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Priestess: a woman

Woman authorized to perform the sacred rites.

Woman regarded as a leader.

A female leader who resists oppression.

The wyrd, having the power to control fate. "weird Sisters" Norse.


Staff Woman.

One who sits out on the land.

Preordains by decree of fate.

Female Fates or Fay. Connected to the Spirits of the Mound, Celtic, Chaelich

Ability to amplify or empower.

Supernatural or portentous, weird and wonderful.

Helps process things to come to pass.

Beyond law.

Political rebel.

To defy logic, seeing beyond what is viewed or considered "normal."

A woman who worships the earth and the stars and cries to the water.

A female who seeks the ancestors help.

"Women Who Go by Night with the Goddess"

Wyrd, weaver of destiny, "mystery-singers," ancestor veneration, herb-chanters -- €”and sexual politics/

“witch” signify wise-woman, prophetess, diviner, healer, and dreamer.

Scandinavian völur ("staff-women") held oracular ceremonies with incantations, and "sitting-out" on the land for wisdom.

Goddess veneration and female spiritual leadership.

Swa wiccan taeca∂° ::: "€œas the witches teach"€ ... So an Old English scribe let us know that witches counseled the people to "bring their offerings to earth-fast stone, and also to trees and to wellsprings."

Archaeologists in Egypt have discovered a 4,400-year-old tomb near Cairo that contains rare wall paintings and is believed to belong to a high-ranking Egyptian priestess.

The tattered remains of an ancient priestess in a 2,500-year-old Egyptian coffin that was long thought to be empty.

Spanish: sacerdotisa - feminine

Modern definitions:

A Priestess is a beautiful woman.

A Priestess is a female, beautiful, but true priestesses are kind, true and clever and honest to the bone.

Priestesses are often tall, mature and wise.

Priestesses are brave and go to places men fear to tread, often safe places that are natural or modestly beautiful.

The history of priestesses is full of stories about women defying artificial limits and hierarchies.

Sacramental dance, drumming, and other ways of entering altered states of consciousness often play an important role in these rites that bypass and subvert socially decreed hierarchies.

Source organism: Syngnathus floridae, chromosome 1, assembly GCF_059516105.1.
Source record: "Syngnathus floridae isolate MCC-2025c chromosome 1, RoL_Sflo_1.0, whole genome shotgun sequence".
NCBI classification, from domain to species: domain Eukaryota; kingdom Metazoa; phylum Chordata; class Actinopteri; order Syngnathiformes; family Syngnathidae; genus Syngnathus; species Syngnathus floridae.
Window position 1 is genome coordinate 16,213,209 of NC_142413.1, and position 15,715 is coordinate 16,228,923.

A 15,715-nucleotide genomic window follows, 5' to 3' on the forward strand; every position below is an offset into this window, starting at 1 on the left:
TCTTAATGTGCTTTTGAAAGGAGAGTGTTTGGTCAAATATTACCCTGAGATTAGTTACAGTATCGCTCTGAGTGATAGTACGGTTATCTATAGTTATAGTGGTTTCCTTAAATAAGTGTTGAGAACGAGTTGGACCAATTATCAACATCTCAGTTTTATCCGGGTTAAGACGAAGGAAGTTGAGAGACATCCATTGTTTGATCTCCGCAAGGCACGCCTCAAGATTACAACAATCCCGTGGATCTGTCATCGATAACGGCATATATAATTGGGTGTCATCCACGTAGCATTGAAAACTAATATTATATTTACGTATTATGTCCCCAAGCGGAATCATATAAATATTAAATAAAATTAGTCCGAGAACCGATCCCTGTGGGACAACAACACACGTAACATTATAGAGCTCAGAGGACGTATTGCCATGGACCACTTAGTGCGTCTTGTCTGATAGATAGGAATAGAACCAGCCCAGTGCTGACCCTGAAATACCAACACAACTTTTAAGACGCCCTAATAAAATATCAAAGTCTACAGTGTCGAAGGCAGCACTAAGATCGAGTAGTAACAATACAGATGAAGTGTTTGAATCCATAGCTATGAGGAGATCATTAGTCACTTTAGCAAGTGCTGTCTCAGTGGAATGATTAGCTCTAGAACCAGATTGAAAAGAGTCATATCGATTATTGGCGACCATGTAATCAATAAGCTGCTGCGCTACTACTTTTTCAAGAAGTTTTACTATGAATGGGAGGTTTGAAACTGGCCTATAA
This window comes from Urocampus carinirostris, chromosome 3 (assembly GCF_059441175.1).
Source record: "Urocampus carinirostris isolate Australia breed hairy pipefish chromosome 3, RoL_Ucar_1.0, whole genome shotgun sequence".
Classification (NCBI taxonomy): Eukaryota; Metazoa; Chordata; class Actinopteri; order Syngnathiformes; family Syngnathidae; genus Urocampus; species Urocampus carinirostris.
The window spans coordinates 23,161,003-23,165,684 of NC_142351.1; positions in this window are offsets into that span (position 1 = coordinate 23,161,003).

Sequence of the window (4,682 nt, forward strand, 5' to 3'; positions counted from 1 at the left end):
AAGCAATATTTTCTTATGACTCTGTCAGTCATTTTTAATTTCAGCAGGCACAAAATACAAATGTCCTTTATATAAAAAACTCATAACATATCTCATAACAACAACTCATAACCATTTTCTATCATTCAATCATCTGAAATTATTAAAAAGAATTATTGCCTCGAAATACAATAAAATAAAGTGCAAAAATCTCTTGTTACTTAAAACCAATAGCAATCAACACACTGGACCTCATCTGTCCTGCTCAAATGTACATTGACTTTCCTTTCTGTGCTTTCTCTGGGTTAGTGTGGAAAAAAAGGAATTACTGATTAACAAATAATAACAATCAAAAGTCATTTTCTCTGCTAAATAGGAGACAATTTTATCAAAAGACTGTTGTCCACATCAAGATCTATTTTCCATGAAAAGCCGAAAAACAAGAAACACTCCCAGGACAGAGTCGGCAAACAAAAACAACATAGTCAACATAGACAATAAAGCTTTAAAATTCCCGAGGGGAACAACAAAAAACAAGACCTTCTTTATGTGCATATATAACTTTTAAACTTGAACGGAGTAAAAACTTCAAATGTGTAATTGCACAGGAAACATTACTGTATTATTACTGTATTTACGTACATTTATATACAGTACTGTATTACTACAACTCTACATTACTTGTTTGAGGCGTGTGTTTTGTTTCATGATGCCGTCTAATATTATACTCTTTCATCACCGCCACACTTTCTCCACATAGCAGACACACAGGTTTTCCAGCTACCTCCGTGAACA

In Europe, women were known to be healers, fairy doctors and seers.

The wu (female shamans) in southern China.

Spanish colonizers were stunned to see that "old women" led most ceremonies in the Philippines.

Priestesses, diviners and medicine women stand out as leaders of aboriginal liberation movements against conquest, empire, and cultural colonization.

Spiritual spheres of power have been a crucial staging area for women’s political leadership and for challenging systems of domination on many levels, including the battleground of culture.

Priestesses in History throughout the world:

Veleda of the Bructerii (Netherlands)

Dahia al-Kahina (Tunisia)

the Kumari of Taleju (Nepal)

Jeanne d'Arc (France)

Tang Saier (China)

Juana Icha (Peru)

Kimba Vita (Congo)

Maria Candelaria (Chiapas)

Queen Nanny of the Maroons (Jamaica)

Cécile Fatiman (Haiti)

Antonia Luzia (Brazil)

Toypurina (Tongva Nation, California)

the Prophetess of Chupu (Chumash Nation)

Wanankhucha (Somalia)

Lozen (Apache Nation)

Teresa de Cabora (Mayo, Sonora)

Nehanda Nyakasikana (Zimbabwe)

Muhumusa (Uganda)

Nomtetha Nkwenkwe (!Xhosa, South Africa)

Alinesitoué Diatta (Senegal)

Teresa Urrea, la Santa de Cabora (political organizer) - "the most dangerous girl in Mexico."


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